Heat is still a hazard for pets
ESCANABA — The dog days of summer are simmering down, and though the crisp temperatures of fall are approaching, summer temperatures are still hot enough for furry family members to feel uncomfortable.
Heat issues pets can experience through the summer months include skin and ear infections, injuries of sunburn and foot pad burns and illnesses like heat stroke and dehydration.
Escanaba and Thompson Veterinary Clinics have not seen many heat-related issues so far this summer.
“We have seen some pets come in with heat exhaustion from being outside too long,” said Thompson Veterinary Clinic Practice Manager Rachel Barnhizer. “Unlike previous years, we have not seen any pets come in with car-related issues.”
To keep pets healthy for the rest of the summer, here are some tips.
If you haven’t already, bring pets to the veterinarian for a check-up. The veterinarian will advise of any health issues your pets may have. Parasites that carry diseases are more active in the summer months and a veterinarian may suggest ways to keep your pet pest-free.
Do not light fireworks around your pets and discard them appropriately. Do not let your pets get too curious and start to eat one–they are poison to your pet. Chemicals used during the summer months should be stored properly. If you suspect your pet has ingested any poison call the ASPCA Animal Poison Control Center at 888-426-4435.
Eating outside is part of enjoying summer, but the food humans eat can be poisonous for pets. Pets cannot have alcohol, raisins, grapes, onions, chocolate, and products with the sweetener xylitol. While at a picnic take care of your pets and be proactive so your pet doesn’t get heat exhaustion, heat stroke or any heat-related injuries.
Pets can get dehydrated quickly. Signs of dehydration are dry gums and excessive drooling. Provide water and a shady spot for them to rest when it is hot and humid outside. Keep pets inside when it is extremely hot. Dogs and cats do not have the ability to sweat; they drink water and pant to regulate their body temperature. Consider feeding your pet moist food instead of dry for extra fluid in their diet when it is hot outside.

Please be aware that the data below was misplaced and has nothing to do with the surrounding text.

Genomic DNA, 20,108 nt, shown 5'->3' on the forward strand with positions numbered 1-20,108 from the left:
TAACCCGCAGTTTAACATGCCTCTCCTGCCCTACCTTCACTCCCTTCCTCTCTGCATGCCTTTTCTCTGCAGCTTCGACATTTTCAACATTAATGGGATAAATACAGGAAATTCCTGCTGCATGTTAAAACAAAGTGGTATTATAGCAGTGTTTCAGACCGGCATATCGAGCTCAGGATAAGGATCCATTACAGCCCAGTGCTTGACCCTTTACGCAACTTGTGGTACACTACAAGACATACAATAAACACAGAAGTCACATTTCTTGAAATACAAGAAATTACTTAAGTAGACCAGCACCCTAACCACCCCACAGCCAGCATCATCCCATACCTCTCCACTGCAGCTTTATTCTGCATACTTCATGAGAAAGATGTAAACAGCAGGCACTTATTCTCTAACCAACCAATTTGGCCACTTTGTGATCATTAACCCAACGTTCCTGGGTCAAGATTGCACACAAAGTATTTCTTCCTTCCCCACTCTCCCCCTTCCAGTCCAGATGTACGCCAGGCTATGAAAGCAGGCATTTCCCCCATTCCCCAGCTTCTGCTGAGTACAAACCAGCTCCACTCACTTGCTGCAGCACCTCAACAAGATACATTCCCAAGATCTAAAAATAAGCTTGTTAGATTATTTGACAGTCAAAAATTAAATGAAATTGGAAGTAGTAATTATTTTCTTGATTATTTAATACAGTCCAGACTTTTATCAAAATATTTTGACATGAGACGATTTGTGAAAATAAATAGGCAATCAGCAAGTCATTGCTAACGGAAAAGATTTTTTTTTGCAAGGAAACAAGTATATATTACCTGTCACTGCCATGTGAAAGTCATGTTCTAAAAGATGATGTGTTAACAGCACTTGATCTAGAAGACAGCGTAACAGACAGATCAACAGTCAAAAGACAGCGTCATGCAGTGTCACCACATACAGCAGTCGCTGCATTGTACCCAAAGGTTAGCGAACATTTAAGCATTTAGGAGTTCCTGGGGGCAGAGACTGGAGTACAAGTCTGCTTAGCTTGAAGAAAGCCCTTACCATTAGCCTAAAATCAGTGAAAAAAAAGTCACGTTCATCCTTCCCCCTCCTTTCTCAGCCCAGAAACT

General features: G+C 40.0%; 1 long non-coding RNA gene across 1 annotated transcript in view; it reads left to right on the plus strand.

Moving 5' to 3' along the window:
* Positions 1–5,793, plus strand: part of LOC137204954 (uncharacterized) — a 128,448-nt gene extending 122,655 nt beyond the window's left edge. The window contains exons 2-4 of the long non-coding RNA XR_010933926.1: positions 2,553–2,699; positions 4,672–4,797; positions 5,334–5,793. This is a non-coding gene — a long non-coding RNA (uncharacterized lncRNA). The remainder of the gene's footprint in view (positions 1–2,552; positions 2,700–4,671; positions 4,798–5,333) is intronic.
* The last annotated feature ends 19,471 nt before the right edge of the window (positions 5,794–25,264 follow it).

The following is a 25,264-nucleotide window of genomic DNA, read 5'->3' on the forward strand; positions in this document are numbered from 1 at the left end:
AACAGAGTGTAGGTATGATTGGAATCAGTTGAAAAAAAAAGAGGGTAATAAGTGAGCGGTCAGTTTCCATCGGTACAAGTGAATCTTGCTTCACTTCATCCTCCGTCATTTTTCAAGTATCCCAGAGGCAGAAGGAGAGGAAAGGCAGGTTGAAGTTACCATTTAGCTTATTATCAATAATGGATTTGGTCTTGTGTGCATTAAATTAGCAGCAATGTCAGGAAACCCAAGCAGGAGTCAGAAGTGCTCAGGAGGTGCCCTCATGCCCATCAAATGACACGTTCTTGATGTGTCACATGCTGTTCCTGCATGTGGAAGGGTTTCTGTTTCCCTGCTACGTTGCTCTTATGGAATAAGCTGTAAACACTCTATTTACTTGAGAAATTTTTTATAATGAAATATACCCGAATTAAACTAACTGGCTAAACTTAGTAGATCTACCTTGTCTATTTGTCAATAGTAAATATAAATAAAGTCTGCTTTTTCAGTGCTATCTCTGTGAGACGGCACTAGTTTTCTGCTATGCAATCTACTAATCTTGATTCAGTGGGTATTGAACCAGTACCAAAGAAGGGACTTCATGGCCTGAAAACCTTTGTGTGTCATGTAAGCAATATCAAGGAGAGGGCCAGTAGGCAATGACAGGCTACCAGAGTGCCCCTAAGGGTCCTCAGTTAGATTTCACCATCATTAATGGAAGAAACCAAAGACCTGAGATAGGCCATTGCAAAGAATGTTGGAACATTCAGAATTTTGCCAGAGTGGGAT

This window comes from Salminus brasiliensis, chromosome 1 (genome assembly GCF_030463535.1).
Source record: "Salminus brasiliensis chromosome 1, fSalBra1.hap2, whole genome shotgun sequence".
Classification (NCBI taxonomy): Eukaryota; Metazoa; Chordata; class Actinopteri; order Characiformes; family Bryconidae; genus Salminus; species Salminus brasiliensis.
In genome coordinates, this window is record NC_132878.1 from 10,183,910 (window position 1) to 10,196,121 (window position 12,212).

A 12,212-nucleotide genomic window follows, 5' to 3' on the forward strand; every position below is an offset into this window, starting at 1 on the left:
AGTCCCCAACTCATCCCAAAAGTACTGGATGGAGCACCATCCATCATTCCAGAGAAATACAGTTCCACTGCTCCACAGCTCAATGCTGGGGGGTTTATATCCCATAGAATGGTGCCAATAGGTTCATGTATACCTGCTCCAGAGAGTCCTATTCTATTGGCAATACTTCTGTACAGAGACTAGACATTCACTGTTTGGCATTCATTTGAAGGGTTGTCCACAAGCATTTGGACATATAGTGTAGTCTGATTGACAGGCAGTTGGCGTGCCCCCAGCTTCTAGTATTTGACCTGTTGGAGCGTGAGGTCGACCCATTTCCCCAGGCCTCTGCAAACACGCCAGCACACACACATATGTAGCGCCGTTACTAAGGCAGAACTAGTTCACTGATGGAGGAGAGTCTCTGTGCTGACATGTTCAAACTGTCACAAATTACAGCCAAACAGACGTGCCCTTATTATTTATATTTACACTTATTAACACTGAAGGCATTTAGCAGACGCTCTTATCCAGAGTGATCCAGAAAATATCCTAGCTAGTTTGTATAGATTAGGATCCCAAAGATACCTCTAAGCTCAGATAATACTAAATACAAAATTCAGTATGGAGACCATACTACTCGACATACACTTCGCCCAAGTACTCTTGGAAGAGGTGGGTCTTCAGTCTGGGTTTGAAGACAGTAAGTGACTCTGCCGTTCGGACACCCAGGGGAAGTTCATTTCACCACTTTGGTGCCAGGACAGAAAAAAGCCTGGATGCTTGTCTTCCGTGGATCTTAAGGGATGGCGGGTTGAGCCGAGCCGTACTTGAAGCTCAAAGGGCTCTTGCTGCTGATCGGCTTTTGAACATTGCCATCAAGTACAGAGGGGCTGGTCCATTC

Dogs and cats like to sunbathe, but can overheat (especially dogs). Keep them off asphalt and cement surfaces for long periods of time and take short walks. Think about purchasing booties for your pet. Restrict exercise when temps soar and do not muzzle your dog as it impedes panting. Pets heat and cool from the bottom up. To cool them down quickly, spray water on their feet and bellies. If you are using a wet towel to cool them off it is better to rub their paws and stomach instead of their top coat. A way to help your cat through the heat and humidity is brushing them more often.
Your pet can get a summer haircut, but leave the hair one inch long all over. Their natural coat prevents sunburn. Apply sunscreen made for animals every three to four hours on bellies, ears and their nose, and animals with a light or short coat. Sunscreen and insect repellant can be purchased for pets.